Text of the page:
Monitoring and controlling the workers is another important element of the leadership which is satiated through a rigorous rating system. The element of trust including relationship building with clients is an integral part of the process, in the gig economy (Wood et. al, 2019). Trust is established through rating systems and some other mechanisms ensuring the performance of the workers, and provides the client with an element of monitoring and discipline mechanism (Wood et. al, 2019). It needs to be noted that a vicious cycle of ratings emerges as the supreme factor for workers in the platform economy. On one hand it determines the performance and job quality of an individual, and yet on the other hand it cannot be transferred while quitting a job, thus trapping the individual in the same job (Schörpf, et al. 2017).

The platforms maintain a strict rating system which prompts the leadership to ascertain the benchmark like a minimum of 4.5 out of 5 for Urban Csompany for continuation of workers contract and affiliating them to one’s platform. The strategic leadership of these platforms is aimed at increasing the market share of the respective platform, enlisting new gig workers, forming a bridge between the customer and the service provider, and handling legal issues (if any). Leadership is being challenged by gig workers for employee rights. The workers claim to be exploited by the organisation, and as an outcome, multiple lawsuits were noticed across the world in recent times.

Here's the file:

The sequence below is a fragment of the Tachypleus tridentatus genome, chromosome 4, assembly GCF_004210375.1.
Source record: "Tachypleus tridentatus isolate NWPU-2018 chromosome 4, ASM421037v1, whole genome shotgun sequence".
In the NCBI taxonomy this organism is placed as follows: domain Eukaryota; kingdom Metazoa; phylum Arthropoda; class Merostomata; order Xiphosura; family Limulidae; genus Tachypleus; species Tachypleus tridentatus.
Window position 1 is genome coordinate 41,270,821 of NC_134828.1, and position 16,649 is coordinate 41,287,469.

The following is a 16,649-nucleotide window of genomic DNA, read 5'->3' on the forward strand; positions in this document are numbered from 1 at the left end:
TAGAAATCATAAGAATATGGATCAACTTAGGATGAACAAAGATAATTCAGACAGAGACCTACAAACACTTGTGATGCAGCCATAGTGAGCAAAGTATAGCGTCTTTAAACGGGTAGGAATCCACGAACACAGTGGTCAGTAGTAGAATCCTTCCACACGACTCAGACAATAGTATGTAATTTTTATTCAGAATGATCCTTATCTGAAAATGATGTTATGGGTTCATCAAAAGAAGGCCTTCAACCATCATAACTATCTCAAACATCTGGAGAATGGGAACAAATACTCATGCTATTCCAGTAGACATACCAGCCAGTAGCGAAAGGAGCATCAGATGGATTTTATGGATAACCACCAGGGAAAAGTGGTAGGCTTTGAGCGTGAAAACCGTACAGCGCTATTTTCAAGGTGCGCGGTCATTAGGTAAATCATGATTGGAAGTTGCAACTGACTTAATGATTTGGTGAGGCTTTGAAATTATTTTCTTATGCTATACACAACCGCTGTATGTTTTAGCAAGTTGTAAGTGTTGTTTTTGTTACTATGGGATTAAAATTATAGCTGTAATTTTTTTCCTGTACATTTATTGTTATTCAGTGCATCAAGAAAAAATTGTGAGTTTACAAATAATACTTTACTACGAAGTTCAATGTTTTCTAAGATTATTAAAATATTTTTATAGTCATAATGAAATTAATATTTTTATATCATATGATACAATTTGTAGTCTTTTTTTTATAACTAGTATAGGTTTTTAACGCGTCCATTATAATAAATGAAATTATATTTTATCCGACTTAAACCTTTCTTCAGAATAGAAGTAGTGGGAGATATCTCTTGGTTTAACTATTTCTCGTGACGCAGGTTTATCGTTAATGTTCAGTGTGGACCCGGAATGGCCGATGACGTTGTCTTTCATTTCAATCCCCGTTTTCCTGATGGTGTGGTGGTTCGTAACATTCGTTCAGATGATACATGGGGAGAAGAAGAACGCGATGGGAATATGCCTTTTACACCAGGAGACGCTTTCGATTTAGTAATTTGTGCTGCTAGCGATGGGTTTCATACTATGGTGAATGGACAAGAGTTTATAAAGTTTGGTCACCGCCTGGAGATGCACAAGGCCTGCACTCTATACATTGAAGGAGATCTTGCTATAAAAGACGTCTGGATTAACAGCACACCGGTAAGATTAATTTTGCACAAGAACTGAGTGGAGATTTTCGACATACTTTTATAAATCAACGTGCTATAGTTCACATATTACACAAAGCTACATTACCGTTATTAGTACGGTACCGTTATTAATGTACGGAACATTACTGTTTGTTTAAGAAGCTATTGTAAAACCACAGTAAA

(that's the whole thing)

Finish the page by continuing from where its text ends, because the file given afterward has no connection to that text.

Conclusion
The gig economy is thus deeply rooted in the lives of most individuals—from taking a ride using Ola or Uber, delivery of items using delivery agents, to the served-at-home salon facilities, everything could be facilitated through an app. However, until recently there were no formal provisions related to gig workers or their protection under the prior labour laws. A paradigm shift in labour laws was pronounced in 2019 with the aim to revamp all these archaic labour laws into distinct labour codes, thus reducing 44 labour laws into four distinct labour codes. The Code on social security finally introduced the concept of gig workers whereas the provisions are still not clearly defined and can be exploited by the so called managers or leaders of a platform. However, still companies are exploiting not only cheaper costs but also the easy termination of services, easier monitoring, shifting the burden of asset utilisation to workers, responsibilities towards employee benefits, and other legal aides to benefit themselves and the shareholders.

Note: The platform-based gig economy can be segregated into two different models of operation, Crowd-work and work-ondemand via an App. For this article we only considered the platform based gig economy with work-on-demand via an App model of operation.

Dr Sumanta Dutta is Assistant Professor, Post Graduate and Research Department of Commerce, St Xavier’s College (Autonomous), Kolkata.

Anindya Ganguly is an independent researcher.